Growing out my gray hair was more than a personal decision.
I didn’t realize that when stopped coloring my hair two years ago, after decades of being a bottle redhead. I simply felt like piling toxic-smelling chemical dye on top of my head every few weeks was inconsistent with my other lifestyle choices, including eating healthy organic food, drinking water filtered through an elaborate double osmosis set up and moving toward natural cosmetics and body care products.
Then I watched how people reacted to those silver strands appearing. I began to understand I was defying the cultural expectation that we not age, like Peter Pan, and that challenging social norms is unnerving to some.
I was taken aback when two women I’d never met approached me at a party to tell me they could see I was growing out my color and to urge me to reconsider. They said I was too young to go gray and that going natural would age me.
Then one of the women nervously told me she could never stop coloring her hair.
Ahhhh. So this scolding was about her own anxiety about aging, and seeing me look my age triggered her discomfort.
This has happened numerous times since: a woman pressing me to return to dying my hair, quickly followed by her own monologue about why she absolutely could never give up coloring.
Men, by the way, have repeatedly told me they like my gray. Some have been young men maybe half my age, some have been middle aged. Several of the older guys have asked if I could show their wives my hair because they’d been having an ongoing conversation about giving up color. Those interactions always end with the wife saying, “It looks fine on you but I could never stop coloring my hair because …”
Our society is so youth obsessed, particularly around our ideal of female beauty, that it provokes anxiety to give up this fake indicator of still being young.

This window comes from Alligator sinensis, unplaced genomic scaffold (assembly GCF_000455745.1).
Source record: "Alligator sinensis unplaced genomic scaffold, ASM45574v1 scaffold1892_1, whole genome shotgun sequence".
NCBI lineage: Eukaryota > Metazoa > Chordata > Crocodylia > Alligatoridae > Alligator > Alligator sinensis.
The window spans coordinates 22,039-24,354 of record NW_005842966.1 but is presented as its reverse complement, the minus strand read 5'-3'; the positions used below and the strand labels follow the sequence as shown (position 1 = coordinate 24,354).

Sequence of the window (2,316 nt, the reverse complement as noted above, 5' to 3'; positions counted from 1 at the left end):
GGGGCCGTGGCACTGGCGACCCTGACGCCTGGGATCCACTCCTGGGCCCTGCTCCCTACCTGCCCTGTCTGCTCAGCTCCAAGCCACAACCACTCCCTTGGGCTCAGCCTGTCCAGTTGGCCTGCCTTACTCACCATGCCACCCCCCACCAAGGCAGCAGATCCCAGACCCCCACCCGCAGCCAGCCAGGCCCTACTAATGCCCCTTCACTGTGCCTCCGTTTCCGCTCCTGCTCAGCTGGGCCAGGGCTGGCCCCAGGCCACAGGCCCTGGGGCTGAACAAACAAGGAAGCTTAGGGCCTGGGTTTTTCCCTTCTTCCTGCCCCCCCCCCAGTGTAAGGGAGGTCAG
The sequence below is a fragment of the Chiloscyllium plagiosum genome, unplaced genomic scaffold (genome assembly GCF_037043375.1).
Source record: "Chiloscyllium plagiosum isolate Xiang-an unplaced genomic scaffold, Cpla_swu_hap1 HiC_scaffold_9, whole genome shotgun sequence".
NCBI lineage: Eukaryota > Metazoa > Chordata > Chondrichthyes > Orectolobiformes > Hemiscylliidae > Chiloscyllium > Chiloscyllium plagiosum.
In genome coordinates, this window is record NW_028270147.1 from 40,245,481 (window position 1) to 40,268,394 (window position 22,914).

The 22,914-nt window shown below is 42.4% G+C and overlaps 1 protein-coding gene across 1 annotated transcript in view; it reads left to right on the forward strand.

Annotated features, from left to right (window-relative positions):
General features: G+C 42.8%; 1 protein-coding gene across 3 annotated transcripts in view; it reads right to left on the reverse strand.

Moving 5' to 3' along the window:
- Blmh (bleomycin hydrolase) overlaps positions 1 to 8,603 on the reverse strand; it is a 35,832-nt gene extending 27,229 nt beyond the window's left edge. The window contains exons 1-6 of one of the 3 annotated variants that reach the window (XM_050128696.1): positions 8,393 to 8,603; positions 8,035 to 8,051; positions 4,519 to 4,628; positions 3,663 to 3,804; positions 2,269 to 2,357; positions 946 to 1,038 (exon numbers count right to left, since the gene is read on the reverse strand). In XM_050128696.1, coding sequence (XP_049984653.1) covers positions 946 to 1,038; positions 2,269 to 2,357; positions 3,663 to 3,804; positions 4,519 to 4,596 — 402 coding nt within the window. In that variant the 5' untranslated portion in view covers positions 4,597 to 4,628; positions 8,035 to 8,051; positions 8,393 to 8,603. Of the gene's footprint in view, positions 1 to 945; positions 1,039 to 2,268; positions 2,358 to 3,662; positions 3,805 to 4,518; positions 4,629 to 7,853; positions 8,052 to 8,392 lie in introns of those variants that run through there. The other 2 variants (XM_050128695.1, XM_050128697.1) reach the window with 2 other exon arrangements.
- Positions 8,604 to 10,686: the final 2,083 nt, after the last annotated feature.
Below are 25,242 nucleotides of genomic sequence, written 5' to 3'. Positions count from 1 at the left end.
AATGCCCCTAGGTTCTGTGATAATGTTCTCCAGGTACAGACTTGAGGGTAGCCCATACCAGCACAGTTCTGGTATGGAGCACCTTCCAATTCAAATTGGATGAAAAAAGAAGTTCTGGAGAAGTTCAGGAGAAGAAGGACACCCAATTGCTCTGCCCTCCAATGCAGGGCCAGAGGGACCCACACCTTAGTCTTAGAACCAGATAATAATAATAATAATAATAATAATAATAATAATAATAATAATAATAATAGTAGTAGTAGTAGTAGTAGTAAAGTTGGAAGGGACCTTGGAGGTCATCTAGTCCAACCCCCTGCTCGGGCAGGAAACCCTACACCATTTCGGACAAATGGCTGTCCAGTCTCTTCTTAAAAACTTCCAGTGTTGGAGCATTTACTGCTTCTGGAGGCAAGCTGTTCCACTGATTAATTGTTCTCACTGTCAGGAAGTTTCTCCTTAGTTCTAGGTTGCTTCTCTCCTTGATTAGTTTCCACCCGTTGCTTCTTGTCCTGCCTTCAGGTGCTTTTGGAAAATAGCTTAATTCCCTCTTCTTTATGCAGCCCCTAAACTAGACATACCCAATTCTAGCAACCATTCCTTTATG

What if we become invisible or devalued or marginalized because we no longer look 22?
We aren’t just making this up — have you read Christian Rudder’s analysis of the age of women men find most attractive, based on data from OKCupid? As women get older, so do the men they’re attracted to, but men’s ideal gets stuck right around the legal drinking age.
I understand. I don’t like being seen as past my sell-by date.
But what if we as women reject this pressure to pretend we are frozen in time? What if we own that we are not 22 any more, but instead we’re a different kind of beautiful in our 40s or 60s?
What if we protest the nonsense unattainable ideal of being young by not participating in the expensive, time consuming ritual of hiding evidence of our aging?
And – real talk here, ladies – I now notice how many women have phony looking hair color. Our skin tone changes as we age and what was your natural hair color in your 20s might look harsh and unflattering in your 50s, so the softness of some silver might actually look better on you.
Is the reaction I’ve been getting from men, enthusiastically complementing me on my gray hair, a sign that at least some men find us attractive after the ink on our college diplomas has dried? Maybe if more of us go that way, they’ll have a chance to see more examples of aging gracefully to balance out the airbrushed young skinny models and surgically enhanced porn actresses who otherwise set the standard for sexy.
I’m not giving up caring about my appearance. But just as it looks ridiculous when a middle aged woman dresses like she’s still in college, I’d rather look like the best version of 46 than like some cheap replica of 26.
Previous posts about growing in my gray:
- Considering giving up being a redhead to go gray
- Beginning the process of returning to my natural hair color — and letting the gray come in